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The X Factor in personalized financial experiences: Data interoperability

October 15, 2021 by Jean-Claude Meilland, Global Product Director for Decisioning Software

One of the most exciting things about financial services innovation is our growing ability to deliver personalized customer experiences. For example, consider a customer who enters a shopping center during the holiday season. By leveraging decisioning software, lenders can proactively offer that customer more credit—in real-time. The person has the financial ability to get what they need and doesn’t have to experience a rejected transaction based on previous credit availability.

What’s behind such personalized offers? They are powered by the latest data—information that goes far beyond traditional credit ratings and references. For the holiday shopper, that may include geolocalization and behavior data that project a customer’s likelihood of reaching a credit limit while shopping. The information empowers lenders to provide that personalized experience at the exact right time.

But to make that possible, the data must be interoperable across systems, analytical and operational environments, and third-party data providers. Looking ahead, the financial service companies that enable this interoperability will be able to innovate faster, compete better, and scale their personalization to ultimately win more business.

Why interoperability matters

Our most recent Global Decisioning Research Report denotes consumers’ evolving expectations and the increasingly vital role data and analytics play in meeting their needs. Financial service companies must leverage data to understand customer circumstances better, changing risk profiles and emerging credit needs, especially as we move out of the pandemic. Indeed the right data can help lenders support customers across their entire journey.

But utilizing data to improve the customer experience is not as straightforward as it seems. The amount and diversity of the data available are huge. And the data required to power personalized products and experiences are not always readily accessible, well-formed, or high quality. As a result, data integration projects often take longer and cost more than many financial service companies anticipate. Legacy systems add to the complexity and expense.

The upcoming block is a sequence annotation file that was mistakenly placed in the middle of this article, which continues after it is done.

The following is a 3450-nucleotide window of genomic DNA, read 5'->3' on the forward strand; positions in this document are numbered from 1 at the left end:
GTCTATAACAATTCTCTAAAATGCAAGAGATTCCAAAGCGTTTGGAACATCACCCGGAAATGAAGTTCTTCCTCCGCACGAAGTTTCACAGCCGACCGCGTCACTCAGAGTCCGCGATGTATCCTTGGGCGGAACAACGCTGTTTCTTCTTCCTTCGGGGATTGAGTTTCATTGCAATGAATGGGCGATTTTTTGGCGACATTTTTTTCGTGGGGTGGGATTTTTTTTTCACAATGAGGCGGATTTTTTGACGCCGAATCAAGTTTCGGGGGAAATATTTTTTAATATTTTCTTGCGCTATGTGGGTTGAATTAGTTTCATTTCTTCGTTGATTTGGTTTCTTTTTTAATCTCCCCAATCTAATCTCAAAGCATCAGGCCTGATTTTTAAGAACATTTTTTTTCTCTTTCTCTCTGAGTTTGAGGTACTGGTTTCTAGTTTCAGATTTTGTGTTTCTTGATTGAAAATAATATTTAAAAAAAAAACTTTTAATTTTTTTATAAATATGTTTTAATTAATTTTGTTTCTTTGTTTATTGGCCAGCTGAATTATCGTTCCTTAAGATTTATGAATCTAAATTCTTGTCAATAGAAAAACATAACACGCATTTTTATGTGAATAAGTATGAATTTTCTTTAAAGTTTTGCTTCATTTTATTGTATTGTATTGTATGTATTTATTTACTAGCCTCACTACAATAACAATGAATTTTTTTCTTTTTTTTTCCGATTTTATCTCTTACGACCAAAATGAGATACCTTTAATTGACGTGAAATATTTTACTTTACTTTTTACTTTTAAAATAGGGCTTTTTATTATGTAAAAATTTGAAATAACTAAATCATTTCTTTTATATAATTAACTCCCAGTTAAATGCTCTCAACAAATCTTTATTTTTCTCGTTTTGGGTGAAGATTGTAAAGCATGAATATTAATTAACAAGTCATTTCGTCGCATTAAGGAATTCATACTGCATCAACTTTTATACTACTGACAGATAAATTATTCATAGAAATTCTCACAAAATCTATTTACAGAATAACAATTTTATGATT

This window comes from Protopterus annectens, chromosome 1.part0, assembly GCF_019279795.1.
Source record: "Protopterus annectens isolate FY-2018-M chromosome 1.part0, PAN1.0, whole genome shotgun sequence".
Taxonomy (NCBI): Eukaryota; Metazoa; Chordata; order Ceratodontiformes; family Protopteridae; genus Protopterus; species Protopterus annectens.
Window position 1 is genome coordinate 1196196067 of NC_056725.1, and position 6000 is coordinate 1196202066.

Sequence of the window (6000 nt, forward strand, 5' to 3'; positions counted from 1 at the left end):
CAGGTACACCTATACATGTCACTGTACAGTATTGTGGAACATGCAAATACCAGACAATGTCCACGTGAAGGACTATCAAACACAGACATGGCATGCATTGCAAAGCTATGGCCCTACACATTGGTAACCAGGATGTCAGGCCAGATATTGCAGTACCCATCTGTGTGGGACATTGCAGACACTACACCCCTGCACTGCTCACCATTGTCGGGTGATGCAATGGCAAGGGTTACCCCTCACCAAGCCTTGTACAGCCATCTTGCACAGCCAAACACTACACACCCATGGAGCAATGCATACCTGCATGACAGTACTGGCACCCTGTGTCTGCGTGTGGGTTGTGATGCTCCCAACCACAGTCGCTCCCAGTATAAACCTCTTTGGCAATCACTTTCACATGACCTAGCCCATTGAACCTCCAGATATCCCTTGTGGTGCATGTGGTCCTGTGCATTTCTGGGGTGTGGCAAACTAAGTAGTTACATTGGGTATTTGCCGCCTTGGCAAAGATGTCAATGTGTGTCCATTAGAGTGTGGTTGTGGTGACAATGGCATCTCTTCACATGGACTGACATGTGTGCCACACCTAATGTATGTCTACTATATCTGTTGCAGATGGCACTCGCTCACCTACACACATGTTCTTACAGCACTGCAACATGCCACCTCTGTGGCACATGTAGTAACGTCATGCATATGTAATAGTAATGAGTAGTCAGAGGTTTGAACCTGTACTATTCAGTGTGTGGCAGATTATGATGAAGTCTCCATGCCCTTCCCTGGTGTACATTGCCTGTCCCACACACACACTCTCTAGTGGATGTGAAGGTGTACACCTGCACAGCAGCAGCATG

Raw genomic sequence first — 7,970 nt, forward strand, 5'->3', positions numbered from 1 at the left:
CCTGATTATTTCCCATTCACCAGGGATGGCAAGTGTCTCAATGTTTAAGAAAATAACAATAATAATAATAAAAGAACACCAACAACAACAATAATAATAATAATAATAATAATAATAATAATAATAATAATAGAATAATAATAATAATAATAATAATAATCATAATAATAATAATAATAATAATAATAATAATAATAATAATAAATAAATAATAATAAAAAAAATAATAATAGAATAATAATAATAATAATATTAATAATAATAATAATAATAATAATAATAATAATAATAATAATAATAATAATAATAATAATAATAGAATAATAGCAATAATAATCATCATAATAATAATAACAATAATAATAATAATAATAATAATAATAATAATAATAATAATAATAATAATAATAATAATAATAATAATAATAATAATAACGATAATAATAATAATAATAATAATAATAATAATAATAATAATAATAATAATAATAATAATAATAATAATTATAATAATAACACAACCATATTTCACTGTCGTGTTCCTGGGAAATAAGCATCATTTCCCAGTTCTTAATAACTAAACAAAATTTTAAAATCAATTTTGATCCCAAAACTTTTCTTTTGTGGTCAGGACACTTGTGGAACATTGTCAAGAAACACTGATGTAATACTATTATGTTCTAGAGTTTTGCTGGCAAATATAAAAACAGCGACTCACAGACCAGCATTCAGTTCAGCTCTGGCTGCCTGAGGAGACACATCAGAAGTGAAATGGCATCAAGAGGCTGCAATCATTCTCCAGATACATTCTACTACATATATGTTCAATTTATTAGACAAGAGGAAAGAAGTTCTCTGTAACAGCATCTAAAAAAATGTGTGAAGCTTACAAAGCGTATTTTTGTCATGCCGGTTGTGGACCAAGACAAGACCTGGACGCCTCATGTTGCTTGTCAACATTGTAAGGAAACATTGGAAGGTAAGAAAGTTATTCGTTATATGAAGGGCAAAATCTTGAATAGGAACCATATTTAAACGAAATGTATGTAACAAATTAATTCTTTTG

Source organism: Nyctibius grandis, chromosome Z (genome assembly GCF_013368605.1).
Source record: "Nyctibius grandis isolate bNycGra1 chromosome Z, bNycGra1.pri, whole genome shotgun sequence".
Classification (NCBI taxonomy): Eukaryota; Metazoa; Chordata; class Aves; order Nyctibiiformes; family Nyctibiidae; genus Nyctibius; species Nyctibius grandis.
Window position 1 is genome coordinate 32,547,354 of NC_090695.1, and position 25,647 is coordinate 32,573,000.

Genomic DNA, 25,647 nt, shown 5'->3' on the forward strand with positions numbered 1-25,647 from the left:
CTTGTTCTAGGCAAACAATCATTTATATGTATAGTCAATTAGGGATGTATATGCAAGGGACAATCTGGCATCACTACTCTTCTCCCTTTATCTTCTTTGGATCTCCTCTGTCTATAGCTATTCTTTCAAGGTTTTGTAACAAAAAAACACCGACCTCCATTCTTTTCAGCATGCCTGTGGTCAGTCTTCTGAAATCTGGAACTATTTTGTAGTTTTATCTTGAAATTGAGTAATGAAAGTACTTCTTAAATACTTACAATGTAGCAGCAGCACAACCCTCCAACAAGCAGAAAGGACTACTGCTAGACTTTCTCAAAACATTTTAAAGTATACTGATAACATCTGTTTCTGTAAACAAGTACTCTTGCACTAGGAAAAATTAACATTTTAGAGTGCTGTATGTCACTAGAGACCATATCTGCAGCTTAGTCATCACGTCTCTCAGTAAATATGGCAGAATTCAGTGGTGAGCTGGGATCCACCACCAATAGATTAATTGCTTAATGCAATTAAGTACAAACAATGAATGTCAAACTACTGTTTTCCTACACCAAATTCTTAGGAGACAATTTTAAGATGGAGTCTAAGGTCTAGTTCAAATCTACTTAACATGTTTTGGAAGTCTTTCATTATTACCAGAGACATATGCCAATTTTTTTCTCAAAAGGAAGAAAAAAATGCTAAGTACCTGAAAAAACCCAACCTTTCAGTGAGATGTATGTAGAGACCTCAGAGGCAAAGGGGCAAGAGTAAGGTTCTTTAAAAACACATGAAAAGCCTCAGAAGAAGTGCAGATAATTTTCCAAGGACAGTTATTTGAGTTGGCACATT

The evolving open standards for data interoperability are helping alleviate some of these challenges. But companies still need to determine which standards and platforms to use. Selecting the right ones can accelerate innovation and prevent expensive stops, starts, and detours down the road.

Cultivating a healthy ecosystem

The good news is that these challenges are surmountable. The first step is to understand where your organization is in its data interoperability journey. Then you can create a strategy that makes data-based innovation easier, faster, and more cost-effective. For example, consider:

  • Prioritizing industry-leading open standards for interoperability. Requiring CSV and JSON data formats is smart; both are currently ubiquitous across the industry.
  • Using standard APIs to share data. For example, Rest APIs using Swagger provide a description of the API, the data and facilitate the discoverability and use of the API.
  • Exploring API aggregation services and marketplace platforms. These make it easy for developers to add services and for your organization to put them to use.
  • Leveraging low-code data integration tooling. This helps you remove data silos and empower staff to navigate older, traditional data integration methods until they evolve to use open standards.

These actions can make a significant impact on your company’s ability to take advantage of various data sources now, as well as set your organization up for the future.

Data meets decisioning

Selecting the right decisioning software is a crucial way to facilitate the steps noted above. As you consider decisioning solutions, look for products that allow you to publish and consume data using open APIs and simple visual drag and drop approaches.

In addition, evaluate the core data management capabilities of potential solutions, and prioritize those that can natively also support semi-structured data. For instance, applications that allow you to leverage frequently changing data sources ensure that when a source evolves, only the specific areas loading the data are impacted—not the wider solution.

Lastly, as mentioned above, solutions that provide lightweight, low-code middleware allow you to leverage third-party data no matter where you’re at in your interoperability journey. Those new sources of data will inform and enhance your customer’s experience.


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